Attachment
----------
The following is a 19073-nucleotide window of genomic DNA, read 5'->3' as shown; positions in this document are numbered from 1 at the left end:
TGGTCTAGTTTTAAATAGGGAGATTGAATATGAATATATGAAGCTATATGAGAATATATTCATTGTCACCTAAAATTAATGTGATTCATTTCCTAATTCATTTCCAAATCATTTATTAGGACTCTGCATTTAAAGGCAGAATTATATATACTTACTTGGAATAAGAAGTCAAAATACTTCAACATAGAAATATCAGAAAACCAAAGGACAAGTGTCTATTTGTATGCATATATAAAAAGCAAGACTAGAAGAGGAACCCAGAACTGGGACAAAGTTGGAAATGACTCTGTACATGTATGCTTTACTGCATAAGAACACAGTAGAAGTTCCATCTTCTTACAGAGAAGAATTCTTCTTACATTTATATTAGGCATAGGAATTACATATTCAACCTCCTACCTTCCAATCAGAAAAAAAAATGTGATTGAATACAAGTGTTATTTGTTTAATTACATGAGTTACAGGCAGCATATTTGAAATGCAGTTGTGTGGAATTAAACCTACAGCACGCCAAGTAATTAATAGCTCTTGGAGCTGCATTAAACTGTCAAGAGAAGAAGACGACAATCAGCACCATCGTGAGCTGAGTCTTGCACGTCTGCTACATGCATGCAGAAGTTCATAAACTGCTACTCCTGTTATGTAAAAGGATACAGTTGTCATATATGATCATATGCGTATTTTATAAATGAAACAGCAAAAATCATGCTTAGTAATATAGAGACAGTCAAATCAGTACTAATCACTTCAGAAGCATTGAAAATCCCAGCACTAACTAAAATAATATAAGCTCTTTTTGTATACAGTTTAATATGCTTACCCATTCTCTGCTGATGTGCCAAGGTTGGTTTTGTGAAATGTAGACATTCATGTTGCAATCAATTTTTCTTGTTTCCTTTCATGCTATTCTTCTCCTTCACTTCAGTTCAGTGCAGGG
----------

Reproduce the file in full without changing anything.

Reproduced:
The following is a 19073-nucleotide window of genomic DNA, read 5'->3' as shown; positions in this document are numbered from 1 at the left end:
TGGTCTAGTTTTAAATAGGGAGATTGAATATGAATATATGAAGCTATATGAGAATATATTCATTGTCACCTAAAATTAATGTGATTCATTTCCTAATTCATTTCCAAATCATTTATTAGGACTCTGCATTTAAAGGCAGAATTATATATACTTACTTGGAATAAGAAGTCAAAATACTTCAACATAGAAATATCAGAAAACCAAAGGACAAGTGTCTATTTGTATGCATATATAAAAAGCAAGACTAGAAGAGGAACCCAGAACTGGGACAAAGTTGGAAATGACTCTGTACATGTATGCTTTACTGCATAAGAACACAGTAGAAGTTCCATCTTCTTACAGAGAAGAATTCTTCTTACATTTATATTAGGCATAGGAATTACATATTCAACCTCCTACCTTCCAATCAGAAAAAAAAATGTGATTGAATACAAGTGTTATTTGTTTAATTACATGAGTTACAGGCAGCATATTTGAAATGCAGTTGTGTGGAATTAAACCTACAGCACGCCAAGTAATTAATAGCTCTTGGAGCTGCATTAAACTGTCAAGAGAAGAAGACGACAATCAGCACCATCGTGAGCTGAGTCTTGCACGTCTGCTACATGCATGCAGAAGTTCATAAACTGCTACTCCTGTTATGTAAAAGGATACAGTTGTCATATATGATCATATGCGTATTTTATAAATGAAACAGCAAAAATCATGCTTAGTAATATAGAGACAGTCAAATCAGTACTAATCACTTCAGAAGCATTGAAAATCCCAGCACTAACTAAAATAATATAAGCTCTTTTTGTATACAGTTTAATATGCTTACCCATTCTCTGCTGATGTGCCAAGGTTGGTTTTGTGAAATGTAGACATTCATGTTGCAATCAATTTTTCTTGTTTCCTTTCATGCTATTCTTCTCCTTCACTTCAGTTCAGTGCAGGG